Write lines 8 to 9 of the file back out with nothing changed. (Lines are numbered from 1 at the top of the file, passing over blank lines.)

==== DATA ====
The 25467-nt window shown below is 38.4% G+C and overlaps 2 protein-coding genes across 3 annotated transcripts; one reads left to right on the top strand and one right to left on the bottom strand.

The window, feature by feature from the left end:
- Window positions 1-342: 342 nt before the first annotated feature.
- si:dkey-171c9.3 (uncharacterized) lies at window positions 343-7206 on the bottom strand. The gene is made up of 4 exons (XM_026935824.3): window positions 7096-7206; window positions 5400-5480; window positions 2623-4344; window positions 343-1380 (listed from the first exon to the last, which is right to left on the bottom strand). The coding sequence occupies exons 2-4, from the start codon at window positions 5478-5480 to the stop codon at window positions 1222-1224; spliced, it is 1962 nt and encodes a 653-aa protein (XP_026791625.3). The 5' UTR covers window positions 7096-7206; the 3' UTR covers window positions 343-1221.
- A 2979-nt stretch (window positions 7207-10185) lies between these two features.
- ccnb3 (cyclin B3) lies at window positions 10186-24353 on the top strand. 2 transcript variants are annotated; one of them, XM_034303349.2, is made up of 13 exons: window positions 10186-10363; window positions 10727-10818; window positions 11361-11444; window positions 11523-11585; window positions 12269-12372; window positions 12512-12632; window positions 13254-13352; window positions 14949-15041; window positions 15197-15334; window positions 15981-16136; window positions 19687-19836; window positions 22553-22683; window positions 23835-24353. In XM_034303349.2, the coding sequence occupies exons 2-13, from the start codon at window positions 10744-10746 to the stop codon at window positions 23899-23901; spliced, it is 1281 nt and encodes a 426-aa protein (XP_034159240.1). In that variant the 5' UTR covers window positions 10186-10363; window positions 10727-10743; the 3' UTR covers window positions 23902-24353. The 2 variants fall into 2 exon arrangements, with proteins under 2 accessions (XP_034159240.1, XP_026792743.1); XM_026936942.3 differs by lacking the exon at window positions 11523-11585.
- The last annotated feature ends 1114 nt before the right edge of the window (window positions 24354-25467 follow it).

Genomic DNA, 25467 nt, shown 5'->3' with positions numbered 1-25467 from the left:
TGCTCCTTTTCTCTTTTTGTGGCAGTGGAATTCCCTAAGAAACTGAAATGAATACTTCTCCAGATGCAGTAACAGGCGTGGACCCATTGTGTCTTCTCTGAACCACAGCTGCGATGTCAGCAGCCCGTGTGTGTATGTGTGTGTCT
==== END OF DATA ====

Genomic DNA, 25467 nt, shown 5'->3' with positions numbered 1-25467 from the left:
TGCTCCTTTTCTCTTTTTGTGGCAGTGGAATTCCCTAAGAAACTGAAATGAATACTTCTCCAGATGCAGTAACAGGCGTGGACCCATTGTGTCTTCTCTGAACCACAGCTGCGATGTCAGCAGCCCGTGTGTGTATGTGTGTGTCT